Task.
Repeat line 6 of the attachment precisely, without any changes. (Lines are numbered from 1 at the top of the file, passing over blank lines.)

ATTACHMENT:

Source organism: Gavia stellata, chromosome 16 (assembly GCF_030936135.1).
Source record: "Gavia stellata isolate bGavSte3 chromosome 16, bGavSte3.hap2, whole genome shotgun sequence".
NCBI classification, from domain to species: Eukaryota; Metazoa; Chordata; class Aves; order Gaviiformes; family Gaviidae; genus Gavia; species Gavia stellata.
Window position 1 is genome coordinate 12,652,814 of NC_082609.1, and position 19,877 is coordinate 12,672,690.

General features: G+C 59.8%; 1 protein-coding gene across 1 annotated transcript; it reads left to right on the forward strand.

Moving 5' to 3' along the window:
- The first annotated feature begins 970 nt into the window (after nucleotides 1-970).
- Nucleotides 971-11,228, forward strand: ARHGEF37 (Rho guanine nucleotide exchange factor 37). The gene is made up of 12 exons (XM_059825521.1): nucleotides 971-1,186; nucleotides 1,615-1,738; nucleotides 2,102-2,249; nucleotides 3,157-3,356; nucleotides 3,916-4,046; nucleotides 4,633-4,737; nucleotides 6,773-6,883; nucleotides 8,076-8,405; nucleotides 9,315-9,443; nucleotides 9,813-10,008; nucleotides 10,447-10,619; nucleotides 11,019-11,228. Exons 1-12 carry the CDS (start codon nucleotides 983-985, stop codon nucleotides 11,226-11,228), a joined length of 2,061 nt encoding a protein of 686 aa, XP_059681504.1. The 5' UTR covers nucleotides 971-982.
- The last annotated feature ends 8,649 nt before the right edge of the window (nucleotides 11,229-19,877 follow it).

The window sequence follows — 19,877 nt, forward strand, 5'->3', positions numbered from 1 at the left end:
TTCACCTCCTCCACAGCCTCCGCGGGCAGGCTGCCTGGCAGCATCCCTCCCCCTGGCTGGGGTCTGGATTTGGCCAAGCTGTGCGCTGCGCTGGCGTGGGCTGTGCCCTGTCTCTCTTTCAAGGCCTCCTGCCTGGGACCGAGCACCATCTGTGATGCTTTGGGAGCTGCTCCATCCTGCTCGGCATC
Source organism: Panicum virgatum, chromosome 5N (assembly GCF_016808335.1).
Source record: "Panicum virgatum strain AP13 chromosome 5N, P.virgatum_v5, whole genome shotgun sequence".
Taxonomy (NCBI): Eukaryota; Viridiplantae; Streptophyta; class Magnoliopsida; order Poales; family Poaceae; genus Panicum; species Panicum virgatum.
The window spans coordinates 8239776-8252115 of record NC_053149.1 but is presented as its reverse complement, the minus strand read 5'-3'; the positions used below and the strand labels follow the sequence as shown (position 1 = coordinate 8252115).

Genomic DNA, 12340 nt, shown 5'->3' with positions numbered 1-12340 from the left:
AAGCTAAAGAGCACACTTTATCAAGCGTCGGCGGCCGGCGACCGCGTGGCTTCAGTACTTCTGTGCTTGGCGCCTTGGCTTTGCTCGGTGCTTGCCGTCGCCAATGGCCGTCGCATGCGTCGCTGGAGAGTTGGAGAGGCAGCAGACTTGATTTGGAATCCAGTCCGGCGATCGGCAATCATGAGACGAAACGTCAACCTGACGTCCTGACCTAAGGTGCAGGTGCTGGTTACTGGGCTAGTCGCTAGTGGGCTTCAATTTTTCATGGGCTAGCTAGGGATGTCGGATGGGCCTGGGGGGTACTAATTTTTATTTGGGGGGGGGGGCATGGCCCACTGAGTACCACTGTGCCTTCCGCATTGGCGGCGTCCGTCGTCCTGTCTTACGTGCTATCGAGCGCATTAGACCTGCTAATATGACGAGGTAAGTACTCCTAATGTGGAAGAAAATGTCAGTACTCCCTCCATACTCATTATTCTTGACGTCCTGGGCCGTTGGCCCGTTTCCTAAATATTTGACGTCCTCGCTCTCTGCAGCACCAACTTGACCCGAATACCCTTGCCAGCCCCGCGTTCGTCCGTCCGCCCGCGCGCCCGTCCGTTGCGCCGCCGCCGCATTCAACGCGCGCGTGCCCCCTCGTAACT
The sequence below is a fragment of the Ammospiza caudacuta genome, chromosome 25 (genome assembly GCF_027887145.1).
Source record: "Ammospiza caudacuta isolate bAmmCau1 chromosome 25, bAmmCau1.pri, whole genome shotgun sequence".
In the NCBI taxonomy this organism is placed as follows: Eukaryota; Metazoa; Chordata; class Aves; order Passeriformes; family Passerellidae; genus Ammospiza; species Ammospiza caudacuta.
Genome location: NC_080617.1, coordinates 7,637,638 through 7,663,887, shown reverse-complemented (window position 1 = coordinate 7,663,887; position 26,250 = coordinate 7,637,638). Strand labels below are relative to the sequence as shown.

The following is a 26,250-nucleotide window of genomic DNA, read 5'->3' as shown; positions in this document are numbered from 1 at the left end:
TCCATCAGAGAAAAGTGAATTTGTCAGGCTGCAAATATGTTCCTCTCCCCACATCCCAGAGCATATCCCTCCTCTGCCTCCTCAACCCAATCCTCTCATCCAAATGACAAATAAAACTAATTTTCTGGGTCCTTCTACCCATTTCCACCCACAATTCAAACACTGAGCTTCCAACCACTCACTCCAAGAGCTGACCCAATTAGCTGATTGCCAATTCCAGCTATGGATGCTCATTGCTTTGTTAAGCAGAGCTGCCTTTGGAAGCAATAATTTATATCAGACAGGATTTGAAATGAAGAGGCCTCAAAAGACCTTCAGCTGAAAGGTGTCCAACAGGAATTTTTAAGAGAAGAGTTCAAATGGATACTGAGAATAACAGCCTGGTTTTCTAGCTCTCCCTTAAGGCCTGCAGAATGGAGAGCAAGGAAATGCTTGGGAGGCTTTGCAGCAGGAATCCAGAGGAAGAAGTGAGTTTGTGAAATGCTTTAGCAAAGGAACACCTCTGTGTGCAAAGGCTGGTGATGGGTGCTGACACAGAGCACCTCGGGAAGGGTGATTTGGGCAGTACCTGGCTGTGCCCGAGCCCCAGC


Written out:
Moving 5' to 3' along the window: